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Mimas moon

The moon Mimas with the crater Herschel in the upper right.

Mimas is a moon of Saturn that was discovered in 1789 by William Herschel. It is named after Mimas, a son of Gaia in Greek mythology, and is also designated Saturn I.

Mimas' low density (1.17) indicates that it is composed mostly of water ice with only a small amount of rock. Due to the tidal forces acting on it, the moon is not perfectly spherical; its longest axis is about 10% longer than the shortest. Mimas' surface gravity is .008g or eight/one-thousands of that for Earth.

Mimas' most distinctive feature is a colossal impact crater 130 km across, named Herschel after the moon's discoverer. Herschel's diameter is almost a third of the moon's own diameter; its walls are approximately 5 km high, parts of its floor measure 10 km deep, and its central peak rises 6 km above the crater floor. The impact that made this crater must have nearly shattered Mimas: fractures can be seen on the opposite side of Mimas that may have been created by shock waves from the impact travelling through the moon's body.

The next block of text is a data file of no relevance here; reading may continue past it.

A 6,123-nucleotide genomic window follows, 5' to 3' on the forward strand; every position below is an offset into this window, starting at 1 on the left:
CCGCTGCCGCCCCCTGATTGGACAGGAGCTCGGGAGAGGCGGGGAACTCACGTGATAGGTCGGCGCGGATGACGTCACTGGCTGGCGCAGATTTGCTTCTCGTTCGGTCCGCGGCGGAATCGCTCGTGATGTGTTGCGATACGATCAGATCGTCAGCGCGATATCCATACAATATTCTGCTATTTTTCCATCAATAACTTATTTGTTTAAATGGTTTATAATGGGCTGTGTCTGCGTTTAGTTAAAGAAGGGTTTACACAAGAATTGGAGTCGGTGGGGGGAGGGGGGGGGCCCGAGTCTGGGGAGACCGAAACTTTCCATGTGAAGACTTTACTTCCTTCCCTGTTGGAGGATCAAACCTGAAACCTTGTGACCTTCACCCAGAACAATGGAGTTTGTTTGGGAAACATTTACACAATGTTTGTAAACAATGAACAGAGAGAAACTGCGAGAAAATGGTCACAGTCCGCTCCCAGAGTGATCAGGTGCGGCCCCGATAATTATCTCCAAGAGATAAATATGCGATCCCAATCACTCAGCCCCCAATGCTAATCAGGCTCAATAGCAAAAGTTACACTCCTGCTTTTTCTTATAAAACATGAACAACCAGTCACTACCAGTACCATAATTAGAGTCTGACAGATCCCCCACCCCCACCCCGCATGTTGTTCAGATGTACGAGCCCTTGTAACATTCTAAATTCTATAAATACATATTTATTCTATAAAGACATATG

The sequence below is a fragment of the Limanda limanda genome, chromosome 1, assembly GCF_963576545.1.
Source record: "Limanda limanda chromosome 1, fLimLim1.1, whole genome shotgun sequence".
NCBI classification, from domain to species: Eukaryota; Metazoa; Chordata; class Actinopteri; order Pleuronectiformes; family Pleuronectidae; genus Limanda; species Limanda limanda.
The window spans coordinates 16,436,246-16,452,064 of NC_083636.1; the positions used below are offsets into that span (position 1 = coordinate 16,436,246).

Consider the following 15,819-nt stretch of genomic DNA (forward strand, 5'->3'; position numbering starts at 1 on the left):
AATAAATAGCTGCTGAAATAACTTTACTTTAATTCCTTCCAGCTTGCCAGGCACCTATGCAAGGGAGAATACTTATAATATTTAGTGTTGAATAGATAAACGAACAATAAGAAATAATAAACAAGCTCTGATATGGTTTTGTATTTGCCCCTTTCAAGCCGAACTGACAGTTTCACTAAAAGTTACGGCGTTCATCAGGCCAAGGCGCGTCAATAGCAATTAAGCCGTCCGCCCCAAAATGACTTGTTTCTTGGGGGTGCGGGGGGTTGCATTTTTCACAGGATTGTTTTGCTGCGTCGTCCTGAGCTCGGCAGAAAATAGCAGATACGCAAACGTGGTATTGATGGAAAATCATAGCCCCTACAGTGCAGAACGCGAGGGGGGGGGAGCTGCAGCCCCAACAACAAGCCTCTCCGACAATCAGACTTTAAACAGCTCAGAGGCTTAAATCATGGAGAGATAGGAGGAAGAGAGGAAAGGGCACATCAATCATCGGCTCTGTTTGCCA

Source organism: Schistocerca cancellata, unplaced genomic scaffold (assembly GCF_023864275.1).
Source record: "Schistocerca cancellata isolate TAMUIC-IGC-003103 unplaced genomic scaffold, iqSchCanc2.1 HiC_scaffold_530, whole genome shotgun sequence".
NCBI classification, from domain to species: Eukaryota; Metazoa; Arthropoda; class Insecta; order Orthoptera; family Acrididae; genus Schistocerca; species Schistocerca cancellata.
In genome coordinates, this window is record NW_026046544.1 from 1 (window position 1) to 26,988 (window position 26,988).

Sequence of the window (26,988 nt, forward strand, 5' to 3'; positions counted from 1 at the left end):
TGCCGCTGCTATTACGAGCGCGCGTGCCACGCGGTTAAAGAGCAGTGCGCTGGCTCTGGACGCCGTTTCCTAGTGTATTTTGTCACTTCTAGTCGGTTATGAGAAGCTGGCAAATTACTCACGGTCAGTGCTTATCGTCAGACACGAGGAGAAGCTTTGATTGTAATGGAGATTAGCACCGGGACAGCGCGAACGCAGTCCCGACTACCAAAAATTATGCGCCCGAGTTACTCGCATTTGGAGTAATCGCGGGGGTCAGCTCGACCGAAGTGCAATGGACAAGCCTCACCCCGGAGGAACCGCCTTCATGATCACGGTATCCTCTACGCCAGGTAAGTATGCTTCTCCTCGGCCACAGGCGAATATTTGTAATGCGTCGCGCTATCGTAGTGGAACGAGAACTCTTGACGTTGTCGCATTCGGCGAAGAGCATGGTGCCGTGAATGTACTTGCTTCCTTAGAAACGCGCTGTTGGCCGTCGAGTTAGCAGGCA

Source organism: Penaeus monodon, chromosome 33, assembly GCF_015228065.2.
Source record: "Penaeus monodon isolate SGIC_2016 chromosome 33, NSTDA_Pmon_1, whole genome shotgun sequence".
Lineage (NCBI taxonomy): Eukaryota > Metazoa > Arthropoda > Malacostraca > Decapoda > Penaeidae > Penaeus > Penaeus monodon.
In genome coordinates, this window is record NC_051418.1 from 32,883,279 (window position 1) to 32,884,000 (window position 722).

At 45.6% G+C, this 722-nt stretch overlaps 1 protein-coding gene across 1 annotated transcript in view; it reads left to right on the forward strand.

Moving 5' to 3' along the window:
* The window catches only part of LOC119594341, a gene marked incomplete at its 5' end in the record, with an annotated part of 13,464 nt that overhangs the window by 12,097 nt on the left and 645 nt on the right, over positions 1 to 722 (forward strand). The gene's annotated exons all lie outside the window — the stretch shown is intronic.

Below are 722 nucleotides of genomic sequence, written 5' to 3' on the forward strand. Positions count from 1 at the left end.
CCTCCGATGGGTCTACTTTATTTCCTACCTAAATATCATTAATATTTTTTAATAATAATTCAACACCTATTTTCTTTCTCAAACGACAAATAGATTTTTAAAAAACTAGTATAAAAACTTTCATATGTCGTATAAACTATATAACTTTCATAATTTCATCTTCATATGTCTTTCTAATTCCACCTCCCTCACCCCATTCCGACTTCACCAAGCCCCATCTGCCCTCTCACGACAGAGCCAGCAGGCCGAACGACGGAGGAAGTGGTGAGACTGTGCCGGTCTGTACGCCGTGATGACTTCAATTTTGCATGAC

Mimas in "Les Mortes d'Arthur"Edit

Mimas' low gravity made it the perfect site for part of the Sixty-sixth Winter Games in the 22nd century (the terrestrial part was held in Klagenfurt, United Europe). Given the incredible cost and distance, only the wealthiest countries could afford to send athletes to Mimas.

The centerpiece event was the five-kilometer ski jump. However, during the event, three athletes were murdered.

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